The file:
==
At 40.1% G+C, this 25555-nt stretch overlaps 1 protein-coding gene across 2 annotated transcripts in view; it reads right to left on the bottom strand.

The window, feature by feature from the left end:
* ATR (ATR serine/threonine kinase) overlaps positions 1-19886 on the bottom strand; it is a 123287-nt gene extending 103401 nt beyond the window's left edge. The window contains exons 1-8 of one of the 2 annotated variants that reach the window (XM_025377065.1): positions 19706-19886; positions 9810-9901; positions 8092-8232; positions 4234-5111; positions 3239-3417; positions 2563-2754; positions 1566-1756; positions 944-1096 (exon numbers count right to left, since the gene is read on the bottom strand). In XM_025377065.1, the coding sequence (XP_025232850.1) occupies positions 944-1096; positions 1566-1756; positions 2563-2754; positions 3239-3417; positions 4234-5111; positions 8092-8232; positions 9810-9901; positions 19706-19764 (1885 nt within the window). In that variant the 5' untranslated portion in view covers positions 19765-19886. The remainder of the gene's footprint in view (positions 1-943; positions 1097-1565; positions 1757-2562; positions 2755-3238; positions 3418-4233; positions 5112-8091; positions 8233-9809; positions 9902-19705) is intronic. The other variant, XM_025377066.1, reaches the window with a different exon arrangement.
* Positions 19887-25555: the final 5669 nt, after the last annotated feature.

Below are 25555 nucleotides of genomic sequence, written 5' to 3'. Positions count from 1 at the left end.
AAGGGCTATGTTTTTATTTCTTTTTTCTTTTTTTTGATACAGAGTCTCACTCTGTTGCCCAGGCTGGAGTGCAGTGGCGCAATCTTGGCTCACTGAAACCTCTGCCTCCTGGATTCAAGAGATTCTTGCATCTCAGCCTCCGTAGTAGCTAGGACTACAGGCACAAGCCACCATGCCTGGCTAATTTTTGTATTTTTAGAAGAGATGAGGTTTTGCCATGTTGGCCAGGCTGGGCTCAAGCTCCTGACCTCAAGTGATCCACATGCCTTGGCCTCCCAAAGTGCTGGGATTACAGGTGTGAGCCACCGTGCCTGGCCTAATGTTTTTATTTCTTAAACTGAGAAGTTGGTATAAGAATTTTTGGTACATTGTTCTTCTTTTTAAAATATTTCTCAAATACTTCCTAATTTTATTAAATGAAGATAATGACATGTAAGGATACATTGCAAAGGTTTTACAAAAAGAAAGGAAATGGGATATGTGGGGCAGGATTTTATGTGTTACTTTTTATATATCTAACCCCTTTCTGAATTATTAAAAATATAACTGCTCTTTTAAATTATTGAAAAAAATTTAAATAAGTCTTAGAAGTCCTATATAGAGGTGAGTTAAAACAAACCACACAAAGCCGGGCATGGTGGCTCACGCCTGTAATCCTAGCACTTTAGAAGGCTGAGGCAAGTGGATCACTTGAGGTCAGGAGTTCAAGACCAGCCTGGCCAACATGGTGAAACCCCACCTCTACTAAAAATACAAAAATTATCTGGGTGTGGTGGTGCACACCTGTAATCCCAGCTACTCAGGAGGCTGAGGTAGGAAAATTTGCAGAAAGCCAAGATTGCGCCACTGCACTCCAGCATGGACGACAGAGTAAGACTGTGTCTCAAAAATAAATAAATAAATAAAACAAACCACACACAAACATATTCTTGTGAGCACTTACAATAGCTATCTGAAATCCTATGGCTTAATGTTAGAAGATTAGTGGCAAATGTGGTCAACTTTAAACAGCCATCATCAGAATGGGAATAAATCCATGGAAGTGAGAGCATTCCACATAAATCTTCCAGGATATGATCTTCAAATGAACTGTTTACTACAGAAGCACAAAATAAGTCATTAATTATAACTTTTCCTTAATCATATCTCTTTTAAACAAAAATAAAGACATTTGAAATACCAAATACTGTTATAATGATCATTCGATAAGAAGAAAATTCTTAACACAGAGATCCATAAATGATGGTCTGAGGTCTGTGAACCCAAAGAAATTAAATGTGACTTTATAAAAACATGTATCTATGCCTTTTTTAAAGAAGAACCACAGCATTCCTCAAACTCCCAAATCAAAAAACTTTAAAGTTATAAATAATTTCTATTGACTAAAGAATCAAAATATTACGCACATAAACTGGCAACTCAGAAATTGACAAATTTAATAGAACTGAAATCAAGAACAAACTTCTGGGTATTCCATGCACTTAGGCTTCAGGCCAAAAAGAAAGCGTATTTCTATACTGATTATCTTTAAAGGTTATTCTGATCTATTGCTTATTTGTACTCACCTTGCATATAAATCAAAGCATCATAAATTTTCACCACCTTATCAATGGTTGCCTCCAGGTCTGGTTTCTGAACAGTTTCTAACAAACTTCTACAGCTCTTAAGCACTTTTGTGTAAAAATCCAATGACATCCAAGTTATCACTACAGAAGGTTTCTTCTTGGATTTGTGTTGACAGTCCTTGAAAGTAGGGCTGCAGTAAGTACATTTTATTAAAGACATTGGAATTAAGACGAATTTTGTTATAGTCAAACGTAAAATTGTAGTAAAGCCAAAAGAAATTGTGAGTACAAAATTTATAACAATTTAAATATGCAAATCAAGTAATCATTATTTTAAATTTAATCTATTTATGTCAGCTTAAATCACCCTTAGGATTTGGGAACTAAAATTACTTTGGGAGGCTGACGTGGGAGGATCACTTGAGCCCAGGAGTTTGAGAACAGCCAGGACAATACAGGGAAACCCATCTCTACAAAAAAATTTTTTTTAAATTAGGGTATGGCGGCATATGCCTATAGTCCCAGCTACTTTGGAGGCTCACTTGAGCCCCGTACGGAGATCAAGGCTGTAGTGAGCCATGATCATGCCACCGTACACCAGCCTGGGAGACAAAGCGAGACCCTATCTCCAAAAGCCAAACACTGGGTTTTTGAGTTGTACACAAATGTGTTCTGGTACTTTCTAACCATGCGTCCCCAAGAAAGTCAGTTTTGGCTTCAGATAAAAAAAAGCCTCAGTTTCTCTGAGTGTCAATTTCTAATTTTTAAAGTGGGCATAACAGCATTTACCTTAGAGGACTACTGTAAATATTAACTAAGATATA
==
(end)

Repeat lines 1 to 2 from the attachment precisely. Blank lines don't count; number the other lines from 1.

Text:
At 40.1% G+C, this 25555-nt stretch overlaps 1 protein-coding gene across 2 annotated transcripts in view; it reads right to left on the bottom strand.

The window, feature by feature from the left end: